Success Stories

Carlos - Phoenix

Author: BHGH Web Admin/Monday, February 17, 2014/Categories: National Success Stories

Carlos - Phoenix

Phoenix scholar CARLOS O. became a champion debater while at Phoenix’s Brophy Preparatory Academy. He’s a superstar within the National Forensics League—the governing body of high school competitive speech and debate. His specialty is Congressional Debate, a particularly demanding style of debate modeled upon the rules and methods used in the United States Congress. “It’s a very formal style of debate,” Carlos says. “It’s based on mutual respect, and you maintain a very formal demeanor throughout the debate. It works just like Congress—you debate legislation, and you have to support your case.”

He’s one of the top five Congress-style debaters in the country. Over the last three years, he’s taken home over 40 awards, and recently competed in the Harvard National Congress, one of the most prestigious debate tournaments in the country.

What leads a young person into this arena? Carlos says it wasn’t exactly planned.

“It kind of happened by accident,” he says. “I needed to take a summer school class before my freshman year of high school, and I saw a class called ‘Forensics’ on the schedule. I thought it was forensic pathology, and that sounded interesting, but when I got there, I saw that it had nothing to do with science.”

But if it was an accident, it was a fortunate one, because it gelled with one of Carlos’ long-time interests: politics. “I’ve always been a fan of politics,” he says. “I always followed it. Debate gives me the chance to do more than just read about it.”

One of five siblings, Carlos’ family struggled with many of the challenges facing first-generation American families, so he’s had good reason to be interested in politics, having experienced firsthand how policy affects people. His family valued education and worked hard to get Carlos into Brophy Prep, but an economic crisis threatened his future at the school. His mother reached out to Boys Hope Girls Hope and our Phoenix Affiliate’s Executive Director, Tami Bohannon found an “angel” donor who was willing to underwrite Carlos’scholarship to the program.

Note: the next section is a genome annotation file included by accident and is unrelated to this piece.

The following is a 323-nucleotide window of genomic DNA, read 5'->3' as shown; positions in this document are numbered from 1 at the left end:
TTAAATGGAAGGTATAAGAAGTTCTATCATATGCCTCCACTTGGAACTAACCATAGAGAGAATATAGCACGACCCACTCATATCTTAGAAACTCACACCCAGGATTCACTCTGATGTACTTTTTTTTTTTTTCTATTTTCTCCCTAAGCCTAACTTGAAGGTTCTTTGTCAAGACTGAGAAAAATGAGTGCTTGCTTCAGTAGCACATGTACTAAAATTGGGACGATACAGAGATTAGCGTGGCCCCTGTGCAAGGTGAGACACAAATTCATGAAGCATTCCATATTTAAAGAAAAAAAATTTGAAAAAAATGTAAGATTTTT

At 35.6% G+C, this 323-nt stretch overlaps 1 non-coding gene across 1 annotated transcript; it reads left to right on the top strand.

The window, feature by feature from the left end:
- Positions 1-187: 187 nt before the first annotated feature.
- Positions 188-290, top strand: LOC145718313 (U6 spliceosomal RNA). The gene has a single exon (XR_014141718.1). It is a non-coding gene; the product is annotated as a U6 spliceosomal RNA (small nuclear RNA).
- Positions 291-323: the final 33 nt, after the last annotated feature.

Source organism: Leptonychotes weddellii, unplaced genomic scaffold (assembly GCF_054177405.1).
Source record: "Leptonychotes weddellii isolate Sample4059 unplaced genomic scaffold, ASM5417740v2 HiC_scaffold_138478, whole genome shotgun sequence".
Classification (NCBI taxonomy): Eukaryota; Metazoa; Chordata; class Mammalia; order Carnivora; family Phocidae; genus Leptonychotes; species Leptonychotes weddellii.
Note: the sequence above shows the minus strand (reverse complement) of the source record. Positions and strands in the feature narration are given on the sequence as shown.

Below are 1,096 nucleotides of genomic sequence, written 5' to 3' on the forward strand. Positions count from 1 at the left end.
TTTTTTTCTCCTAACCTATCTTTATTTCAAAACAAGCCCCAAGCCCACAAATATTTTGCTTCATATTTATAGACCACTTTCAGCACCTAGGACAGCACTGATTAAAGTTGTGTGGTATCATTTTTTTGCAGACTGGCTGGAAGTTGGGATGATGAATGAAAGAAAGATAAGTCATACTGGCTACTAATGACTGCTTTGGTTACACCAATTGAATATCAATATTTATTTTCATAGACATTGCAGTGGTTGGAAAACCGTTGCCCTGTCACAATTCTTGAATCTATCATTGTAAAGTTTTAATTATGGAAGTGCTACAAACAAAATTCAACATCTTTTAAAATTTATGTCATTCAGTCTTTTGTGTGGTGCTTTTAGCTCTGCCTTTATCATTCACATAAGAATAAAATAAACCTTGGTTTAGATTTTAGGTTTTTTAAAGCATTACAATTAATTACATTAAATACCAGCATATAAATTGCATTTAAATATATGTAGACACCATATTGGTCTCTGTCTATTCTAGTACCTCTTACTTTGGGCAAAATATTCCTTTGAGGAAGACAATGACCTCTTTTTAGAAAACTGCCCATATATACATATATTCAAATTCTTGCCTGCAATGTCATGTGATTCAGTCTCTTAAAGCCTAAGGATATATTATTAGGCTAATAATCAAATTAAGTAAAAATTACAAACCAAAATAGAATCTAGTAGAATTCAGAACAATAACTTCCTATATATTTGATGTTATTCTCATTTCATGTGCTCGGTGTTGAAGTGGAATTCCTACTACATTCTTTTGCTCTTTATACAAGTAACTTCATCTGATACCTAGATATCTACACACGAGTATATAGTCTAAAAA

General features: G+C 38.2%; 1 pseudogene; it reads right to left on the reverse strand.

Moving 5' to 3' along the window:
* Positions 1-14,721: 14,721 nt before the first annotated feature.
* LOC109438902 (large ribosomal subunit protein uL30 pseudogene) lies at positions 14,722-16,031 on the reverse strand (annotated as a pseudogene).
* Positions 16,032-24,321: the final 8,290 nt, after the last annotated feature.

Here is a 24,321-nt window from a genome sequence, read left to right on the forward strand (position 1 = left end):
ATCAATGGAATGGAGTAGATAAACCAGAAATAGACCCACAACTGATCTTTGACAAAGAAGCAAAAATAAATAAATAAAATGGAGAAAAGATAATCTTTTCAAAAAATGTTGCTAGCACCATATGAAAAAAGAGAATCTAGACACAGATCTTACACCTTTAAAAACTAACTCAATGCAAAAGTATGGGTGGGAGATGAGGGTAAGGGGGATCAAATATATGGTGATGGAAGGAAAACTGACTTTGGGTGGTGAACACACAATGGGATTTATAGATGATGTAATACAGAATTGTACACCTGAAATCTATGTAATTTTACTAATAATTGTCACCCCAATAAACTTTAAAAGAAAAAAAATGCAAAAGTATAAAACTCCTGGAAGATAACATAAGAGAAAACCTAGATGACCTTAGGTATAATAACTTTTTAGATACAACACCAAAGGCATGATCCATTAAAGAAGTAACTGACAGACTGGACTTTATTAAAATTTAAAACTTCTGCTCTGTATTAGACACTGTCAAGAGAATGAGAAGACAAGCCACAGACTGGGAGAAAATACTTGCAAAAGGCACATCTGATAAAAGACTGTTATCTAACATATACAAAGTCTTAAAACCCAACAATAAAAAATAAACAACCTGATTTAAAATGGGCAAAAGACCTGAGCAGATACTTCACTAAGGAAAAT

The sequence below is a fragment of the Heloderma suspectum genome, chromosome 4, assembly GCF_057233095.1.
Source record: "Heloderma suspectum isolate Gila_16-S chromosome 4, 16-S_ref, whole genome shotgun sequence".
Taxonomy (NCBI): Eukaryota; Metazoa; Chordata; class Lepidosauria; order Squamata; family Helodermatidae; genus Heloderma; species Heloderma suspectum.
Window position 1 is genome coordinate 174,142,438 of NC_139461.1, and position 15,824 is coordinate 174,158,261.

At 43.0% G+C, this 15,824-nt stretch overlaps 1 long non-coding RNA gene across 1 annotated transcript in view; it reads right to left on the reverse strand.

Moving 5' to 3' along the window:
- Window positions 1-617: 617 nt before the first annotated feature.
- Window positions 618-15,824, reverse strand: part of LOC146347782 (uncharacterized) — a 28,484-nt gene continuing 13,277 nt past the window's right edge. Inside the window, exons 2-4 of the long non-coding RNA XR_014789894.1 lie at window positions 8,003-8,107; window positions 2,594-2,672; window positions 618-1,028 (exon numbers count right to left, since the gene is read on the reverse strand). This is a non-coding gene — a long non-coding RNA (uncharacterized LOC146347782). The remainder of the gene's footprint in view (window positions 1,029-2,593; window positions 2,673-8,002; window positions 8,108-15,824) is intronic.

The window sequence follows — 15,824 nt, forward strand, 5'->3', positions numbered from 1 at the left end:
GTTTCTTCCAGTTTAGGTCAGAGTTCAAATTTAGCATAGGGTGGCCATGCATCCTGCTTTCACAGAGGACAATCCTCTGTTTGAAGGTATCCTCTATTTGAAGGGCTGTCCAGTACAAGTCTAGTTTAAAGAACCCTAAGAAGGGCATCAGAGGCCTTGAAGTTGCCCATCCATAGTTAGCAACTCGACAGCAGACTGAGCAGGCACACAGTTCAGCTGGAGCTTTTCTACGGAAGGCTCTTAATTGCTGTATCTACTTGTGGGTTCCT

“I love it,” he says of Boys Hope Girls Hope. “What the program offers is incredible. It gives you a place to stay, amenities—all you have to do is to stay on track and be responsible. It’s the best deal anyone ever offered me.”


 

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In Illinois...

 

  • In the seven-county area of Metropolitan Chicago, almost 30% (172,000) of children live in zip codes where risks to their well-being (lacking family support, inadequate access to quality health care, poor educational opportunities, high crime rates, and high parental unemployment rates).

 

  •  High schools in the Chicago metro area have dropout rates higher than the state average.

 

  • In the Chicago City Public School District, the rate of students graduating from high school within four years is 61.8%.

 

How Boys Hope Girls Hope meets that need:

 

  • 80% of the youth we serve are in the racial minority.

 

  • The majority of youth in our care have no immediate family member with a college degree. 

 

  • Almost all of the youth we serve come from dangerous neighborhoods and experienced a lack of supervision.

 

  • Our college retention rate is 89-94%, compared to the national average of 66%.

 

  • All local Illinois scholars participate in extra-curricular and civic programs and engage in countless hours of service learning.  Nearly 70% receive academic honors at their schools.

 

  • Since 1996, over 80% of the youth who became part of the program have remained in the program through high school graduation.

 

  • Nationwide, since 1991, 100% of our U.S. alumni have gone on to college.

 

  • Since 1996, Boys Hope Girls Hope of Illinois has averaged a 77% retention rate of students in college.

 

  • Our alumni across the country are successful professionals, responsible community members, and nurturing spouses, fathers and mothers. 

 

Since 1991, 100% of Boys Hope Girls Hope alumni have gone on to college or another post-secondary educational institution.